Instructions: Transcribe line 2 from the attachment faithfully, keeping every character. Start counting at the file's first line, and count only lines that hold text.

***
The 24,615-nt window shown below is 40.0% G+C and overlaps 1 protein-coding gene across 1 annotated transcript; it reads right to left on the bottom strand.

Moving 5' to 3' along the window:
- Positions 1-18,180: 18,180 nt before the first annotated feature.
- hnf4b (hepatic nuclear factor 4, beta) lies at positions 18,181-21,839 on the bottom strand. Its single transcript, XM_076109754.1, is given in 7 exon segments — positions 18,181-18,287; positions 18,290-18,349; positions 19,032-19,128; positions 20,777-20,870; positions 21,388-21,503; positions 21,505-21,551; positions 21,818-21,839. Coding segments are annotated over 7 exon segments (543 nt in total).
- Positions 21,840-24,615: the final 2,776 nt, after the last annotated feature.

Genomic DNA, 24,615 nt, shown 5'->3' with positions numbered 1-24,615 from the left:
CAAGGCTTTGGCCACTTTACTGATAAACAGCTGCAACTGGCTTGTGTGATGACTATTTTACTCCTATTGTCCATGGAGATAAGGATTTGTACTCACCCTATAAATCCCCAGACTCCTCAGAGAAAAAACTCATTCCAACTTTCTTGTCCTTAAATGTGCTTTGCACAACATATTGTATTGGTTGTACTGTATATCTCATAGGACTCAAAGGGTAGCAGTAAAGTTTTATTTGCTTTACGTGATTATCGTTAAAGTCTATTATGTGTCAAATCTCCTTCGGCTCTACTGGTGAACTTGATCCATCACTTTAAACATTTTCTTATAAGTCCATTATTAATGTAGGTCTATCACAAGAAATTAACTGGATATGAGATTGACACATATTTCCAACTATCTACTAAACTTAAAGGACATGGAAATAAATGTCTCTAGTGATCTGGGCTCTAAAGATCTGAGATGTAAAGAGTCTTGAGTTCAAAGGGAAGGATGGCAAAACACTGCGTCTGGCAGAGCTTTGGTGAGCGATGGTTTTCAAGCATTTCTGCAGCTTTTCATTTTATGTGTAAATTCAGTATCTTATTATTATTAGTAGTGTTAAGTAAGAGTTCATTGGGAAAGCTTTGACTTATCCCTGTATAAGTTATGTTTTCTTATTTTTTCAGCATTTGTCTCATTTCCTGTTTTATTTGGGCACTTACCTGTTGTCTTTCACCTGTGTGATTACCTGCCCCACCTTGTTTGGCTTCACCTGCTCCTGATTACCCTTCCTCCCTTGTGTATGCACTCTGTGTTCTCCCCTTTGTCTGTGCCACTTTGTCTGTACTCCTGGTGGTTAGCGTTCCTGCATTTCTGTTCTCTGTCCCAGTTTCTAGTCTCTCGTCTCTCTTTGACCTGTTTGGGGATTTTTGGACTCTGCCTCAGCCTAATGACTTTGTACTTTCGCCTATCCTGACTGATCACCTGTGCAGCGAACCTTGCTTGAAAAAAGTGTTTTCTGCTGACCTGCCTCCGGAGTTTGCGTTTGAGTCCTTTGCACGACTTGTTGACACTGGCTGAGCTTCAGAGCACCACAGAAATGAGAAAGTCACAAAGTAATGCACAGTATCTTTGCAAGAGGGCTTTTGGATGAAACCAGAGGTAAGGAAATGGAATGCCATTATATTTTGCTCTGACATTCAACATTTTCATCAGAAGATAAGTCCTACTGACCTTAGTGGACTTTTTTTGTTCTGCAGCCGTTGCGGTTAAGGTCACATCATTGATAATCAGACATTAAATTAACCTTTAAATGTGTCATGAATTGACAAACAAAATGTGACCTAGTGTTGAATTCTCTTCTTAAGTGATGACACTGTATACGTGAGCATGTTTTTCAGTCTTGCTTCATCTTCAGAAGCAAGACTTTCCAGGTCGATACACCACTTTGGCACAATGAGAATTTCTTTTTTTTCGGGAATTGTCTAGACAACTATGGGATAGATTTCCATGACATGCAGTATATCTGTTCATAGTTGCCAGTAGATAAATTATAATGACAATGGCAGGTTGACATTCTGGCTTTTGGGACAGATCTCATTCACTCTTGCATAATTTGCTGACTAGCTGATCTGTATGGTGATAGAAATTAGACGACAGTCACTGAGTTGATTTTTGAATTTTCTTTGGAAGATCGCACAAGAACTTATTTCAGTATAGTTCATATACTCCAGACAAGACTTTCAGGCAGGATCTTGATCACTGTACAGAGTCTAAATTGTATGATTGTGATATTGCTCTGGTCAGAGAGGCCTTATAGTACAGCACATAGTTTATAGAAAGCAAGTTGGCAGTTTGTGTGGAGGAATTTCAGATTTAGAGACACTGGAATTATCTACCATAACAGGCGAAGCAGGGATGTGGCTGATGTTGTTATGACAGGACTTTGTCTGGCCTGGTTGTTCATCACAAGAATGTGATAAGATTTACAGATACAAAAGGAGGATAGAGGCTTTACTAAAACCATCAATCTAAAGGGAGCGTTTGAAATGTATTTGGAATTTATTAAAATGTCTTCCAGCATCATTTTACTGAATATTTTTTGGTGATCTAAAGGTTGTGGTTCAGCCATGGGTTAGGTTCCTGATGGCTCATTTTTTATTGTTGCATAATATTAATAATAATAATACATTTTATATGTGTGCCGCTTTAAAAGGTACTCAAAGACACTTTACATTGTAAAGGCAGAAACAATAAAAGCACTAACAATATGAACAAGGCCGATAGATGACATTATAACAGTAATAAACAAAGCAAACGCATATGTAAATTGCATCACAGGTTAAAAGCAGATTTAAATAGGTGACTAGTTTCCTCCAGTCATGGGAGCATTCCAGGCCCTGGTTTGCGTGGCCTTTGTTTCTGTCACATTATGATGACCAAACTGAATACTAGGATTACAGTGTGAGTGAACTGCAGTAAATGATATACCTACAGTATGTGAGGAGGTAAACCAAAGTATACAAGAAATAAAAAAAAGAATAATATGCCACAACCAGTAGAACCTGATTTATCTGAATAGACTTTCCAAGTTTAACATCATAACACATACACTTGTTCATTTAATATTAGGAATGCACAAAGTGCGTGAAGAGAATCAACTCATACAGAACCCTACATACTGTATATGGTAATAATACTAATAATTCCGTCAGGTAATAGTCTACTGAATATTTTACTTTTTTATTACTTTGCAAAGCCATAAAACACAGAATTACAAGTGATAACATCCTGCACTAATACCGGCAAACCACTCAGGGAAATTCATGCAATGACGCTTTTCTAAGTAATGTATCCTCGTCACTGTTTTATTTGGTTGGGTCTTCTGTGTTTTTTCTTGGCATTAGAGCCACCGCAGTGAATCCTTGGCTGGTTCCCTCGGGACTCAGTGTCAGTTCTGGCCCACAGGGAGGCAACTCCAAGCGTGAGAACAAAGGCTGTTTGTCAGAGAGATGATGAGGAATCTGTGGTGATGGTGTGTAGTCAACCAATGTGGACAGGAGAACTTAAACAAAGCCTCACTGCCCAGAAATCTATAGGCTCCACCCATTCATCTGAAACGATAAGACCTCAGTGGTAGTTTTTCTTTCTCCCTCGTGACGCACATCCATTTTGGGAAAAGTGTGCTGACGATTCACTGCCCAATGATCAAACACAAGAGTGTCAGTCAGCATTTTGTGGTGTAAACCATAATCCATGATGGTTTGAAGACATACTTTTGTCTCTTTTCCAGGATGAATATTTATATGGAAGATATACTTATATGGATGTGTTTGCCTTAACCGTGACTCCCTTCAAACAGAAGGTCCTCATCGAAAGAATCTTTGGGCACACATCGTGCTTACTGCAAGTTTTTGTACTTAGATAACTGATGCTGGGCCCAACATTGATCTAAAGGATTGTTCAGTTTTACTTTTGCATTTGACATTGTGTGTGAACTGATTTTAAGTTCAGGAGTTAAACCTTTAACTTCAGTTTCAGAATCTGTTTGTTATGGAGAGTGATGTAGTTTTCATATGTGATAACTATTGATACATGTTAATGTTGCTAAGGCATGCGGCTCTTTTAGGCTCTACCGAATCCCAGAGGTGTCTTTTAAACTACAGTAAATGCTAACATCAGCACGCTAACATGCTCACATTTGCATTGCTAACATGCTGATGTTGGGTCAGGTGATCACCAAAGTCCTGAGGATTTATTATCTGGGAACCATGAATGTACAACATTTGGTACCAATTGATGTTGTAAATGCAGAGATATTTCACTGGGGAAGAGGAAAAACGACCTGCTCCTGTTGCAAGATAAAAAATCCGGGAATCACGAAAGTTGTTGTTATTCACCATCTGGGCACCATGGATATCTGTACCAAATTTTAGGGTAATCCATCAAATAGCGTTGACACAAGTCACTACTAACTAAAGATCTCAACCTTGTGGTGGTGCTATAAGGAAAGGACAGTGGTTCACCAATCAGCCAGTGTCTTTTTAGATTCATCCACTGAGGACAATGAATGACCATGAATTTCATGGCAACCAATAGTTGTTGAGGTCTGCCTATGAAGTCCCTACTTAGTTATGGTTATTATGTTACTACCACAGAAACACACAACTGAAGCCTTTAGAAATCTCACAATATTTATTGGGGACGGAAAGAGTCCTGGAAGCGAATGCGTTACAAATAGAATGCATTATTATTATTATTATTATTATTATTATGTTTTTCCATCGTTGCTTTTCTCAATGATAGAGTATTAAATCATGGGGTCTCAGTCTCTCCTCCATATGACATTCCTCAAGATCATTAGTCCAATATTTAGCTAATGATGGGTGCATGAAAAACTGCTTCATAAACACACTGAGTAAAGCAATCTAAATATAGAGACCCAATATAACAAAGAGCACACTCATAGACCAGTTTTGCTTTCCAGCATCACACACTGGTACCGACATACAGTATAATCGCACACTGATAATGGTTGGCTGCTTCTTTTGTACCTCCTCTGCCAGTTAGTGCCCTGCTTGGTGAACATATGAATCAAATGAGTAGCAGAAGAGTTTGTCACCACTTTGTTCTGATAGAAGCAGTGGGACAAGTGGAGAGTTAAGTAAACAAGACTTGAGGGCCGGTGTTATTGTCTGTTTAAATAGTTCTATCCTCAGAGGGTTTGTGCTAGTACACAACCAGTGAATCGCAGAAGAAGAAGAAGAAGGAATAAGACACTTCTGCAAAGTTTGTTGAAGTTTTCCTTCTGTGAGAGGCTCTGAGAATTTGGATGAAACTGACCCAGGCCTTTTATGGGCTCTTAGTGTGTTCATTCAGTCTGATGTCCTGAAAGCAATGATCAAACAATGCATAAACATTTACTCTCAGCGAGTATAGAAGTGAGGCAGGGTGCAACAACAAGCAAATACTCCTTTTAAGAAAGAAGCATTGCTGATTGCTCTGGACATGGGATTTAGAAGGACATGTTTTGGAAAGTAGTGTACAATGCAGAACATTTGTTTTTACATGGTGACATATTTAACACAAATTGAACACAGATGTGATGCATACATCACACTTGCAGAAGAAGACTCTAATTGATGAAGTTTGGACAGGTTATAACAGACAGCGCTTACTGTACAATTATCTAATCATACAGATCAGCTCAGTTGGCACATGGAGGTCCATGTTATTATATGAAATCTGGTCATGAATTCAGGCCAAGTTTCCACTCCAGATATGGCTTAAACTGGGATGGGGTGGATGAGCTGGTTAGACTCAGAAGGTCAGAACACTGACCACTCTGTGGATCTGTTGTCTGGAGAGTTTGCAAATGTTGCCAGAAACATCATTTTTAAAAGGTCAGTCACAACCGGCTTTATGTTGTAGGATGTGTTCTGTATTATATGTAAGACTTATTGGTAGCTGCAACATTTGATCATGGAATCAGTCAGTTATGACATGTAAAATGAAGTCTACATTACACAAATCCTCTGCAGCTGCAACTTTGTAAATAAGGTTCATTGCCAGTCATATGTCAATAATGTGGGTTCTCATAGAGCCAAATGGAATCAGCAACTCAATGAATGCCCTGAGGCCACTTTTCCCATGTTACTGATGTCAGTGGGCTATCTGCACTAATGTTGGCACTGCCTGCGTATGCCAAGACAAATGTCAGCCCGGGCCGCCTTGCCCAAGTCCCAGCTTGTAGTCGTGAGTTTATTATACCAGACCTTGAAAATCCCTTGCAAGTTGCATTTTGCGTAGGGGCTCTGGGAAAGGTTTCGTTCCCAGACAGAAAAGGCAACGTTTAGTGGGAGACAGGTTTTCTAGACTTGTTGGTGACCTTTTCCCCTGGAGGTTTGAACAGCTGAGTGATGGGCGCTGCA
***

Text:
Moving 5' to 3' along the window: